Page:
By Patrick Burnson, Executive Editor · April 24, 2020
John McLaurin, President, Pacific Merchant Shipping Association, recently shared “Observations of a New World” with his constituents, noting that prior to the pandemic, the public expected that goods would magically appear on store shelves. Now that expectation has been replaced with different feelings… such as hope, and at times, disappointment.
“But during these challenging times, the supply chain has reacted well and been fairly strong – grocery stores and pharmacies are receiving the necessities of life and making those products available to the public,” observes McLaurin
That isn’t to say that the movement of goods has been without hiccups, he adds. There have been plenty of challenges that range from finding hotel space for long distance truck drivers and rail crews, to sanitizing counters at your local grocery store or cargo handling equipment at a marine terminal – all in a world of limited disinfectants and personal protective equipment.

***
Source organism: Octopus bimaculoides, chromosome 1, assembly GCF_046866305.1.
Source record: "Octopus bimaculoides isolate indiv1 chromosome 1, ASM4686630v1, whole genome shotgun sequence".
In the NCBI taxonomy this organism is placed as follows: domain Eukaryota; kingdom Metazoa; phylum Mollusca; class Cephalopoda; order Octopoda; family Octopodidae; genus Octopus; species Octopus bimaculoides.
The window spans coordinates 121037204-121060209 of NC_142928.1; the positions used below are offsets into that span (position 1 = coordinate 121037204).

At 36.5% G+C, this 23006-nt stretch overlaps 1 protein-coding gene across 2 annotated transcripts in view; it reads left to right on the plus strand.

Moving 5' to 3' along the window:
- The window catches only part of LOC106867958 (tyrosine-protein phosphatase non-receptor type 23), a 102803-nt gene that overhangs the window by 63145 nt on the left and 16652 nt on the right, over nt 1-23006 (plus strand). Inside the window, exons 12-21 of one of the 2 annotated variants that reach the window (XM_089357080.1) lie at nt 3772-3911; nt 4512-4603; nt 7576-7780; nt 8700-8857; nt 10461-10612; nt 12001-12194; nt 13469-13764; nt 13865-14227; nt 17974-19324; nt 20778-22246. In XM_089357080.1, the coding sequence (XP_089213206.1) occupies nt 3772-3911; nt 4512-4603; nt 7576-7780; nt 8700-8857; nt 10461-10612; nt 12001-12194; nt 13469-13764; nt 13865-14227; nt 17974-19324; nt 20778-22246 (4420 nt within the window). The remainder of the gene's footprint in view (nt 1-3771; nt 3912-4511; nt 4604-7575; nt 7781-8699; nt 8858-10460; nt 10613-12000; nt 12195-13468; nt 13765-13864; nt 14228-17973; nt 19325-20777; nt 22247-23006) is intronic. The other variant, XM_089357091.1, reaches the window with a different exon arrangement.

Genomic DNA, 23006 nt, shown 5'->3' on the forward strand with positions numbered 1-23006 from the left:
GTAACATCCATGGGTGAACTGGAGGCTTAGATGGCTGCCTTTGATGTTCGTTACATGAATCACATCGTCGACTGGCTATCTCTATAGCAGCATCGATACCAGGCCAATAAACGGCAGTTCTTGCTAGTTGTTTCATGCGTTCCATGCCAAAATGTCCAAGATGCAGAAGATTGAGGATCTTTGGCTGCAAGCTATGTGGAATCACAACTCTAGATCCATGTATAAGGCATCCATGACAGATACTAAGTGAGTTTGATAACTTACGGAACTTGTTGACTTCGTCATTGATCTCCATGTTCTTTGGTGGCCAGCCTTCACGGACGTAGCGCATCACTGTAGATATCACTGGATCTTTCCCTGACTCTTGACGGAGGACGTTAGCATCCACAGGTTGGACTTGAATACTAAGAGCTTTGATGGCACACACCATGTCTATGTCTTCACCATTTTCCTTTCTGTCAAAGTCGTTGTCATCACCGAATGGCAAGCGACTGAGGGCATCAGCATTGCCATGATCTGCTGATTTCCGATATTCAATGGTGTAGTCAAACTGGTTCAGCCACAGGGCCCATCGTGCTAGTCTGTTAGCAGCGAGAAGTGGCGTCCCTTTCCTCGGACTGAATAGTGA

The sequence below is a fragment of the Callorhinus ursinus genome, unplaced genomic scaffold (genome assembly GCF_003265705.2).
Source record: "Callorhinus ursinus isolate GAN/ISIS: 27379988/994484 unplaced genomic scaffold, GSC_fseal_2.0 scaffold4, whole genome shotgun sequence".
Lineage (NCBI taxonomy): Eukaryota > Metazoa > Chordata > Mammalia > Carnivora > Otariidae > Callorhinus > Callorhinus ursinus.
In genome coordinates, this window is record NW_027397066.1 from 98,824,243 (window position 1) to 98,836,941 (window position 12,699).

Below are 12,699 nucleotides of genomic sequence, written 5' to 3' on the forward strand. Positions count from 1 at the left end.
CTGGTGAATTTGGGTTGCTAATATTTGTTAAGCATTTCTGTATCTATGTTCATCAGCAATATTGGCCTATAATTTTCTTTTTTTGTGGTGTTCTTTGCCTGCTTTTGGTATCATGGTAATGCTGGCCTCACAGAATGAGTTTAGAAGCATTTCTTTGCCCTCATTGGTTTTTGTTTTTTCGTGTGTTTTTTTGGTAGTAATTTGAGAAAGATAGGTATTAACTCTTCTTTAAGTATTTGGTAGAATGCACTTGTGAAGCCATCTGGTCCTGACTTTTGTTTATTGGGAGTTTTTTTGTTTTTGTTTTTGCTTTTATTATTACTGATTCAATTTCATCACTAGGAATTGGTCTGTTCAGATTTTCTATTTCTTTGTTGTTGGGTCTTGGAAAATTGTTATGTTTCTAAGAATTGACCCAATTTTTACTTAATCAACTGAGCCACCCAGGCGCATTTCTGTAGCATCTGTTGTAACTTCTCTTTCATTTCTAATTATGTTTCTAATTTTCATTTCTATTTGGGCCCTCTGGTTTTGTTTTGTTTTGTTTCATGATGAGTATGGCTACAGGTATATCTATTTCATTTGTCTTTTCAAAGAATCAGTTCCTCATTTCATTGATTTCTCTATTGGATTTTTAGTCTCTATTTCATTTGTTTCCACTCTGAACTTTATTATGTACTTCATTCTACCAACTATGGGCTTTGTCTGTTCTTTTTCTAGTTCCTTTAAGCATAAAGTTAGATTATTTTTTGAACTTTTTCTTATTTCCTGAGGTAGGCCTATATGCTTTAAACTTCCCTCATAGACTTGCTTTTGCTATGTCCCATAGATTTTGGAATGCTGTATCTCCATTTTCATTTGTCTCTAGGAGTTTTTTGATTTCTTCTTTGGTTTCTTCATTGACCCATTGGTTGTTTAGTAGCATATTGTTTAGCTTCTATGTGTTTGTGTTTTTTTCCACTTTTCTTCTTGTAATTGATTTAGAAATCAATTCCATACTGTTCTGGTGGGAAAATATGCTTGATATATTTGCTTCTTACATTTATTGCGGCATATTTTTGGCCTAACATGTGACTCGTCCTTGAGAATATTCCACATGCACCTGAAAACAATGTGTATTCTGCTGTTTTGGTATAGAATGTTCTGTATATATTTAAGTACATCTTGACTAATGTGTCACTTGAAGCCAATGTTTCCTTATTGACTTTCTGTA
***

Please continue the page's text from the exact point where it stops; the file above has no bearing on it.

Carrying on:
“While we eat in the comfort of our homes, restaurant closures are a genuine problem for those far away from home, moving goods at all hours of the day and night,” says McLaurin. “And social distancing requires that work teams be divided, isolated and work in separate spaces, buildings and perhaps on separate days.”
But the supply chain is adapting on a shift by shift basis, McLaurin maintains. Challenges arise, solutions are put forward, adaptation takes place and the consumer knows little of what has happened behind the scenes.
“We continue to work as a team – only this time it is done separately and remotely,” he concludes. “Just as the COVID-19 virus is growing and spreading, the world of logistics is changing and evolving at an exponential rate. We have to. There are no other options.”
April 24, 2020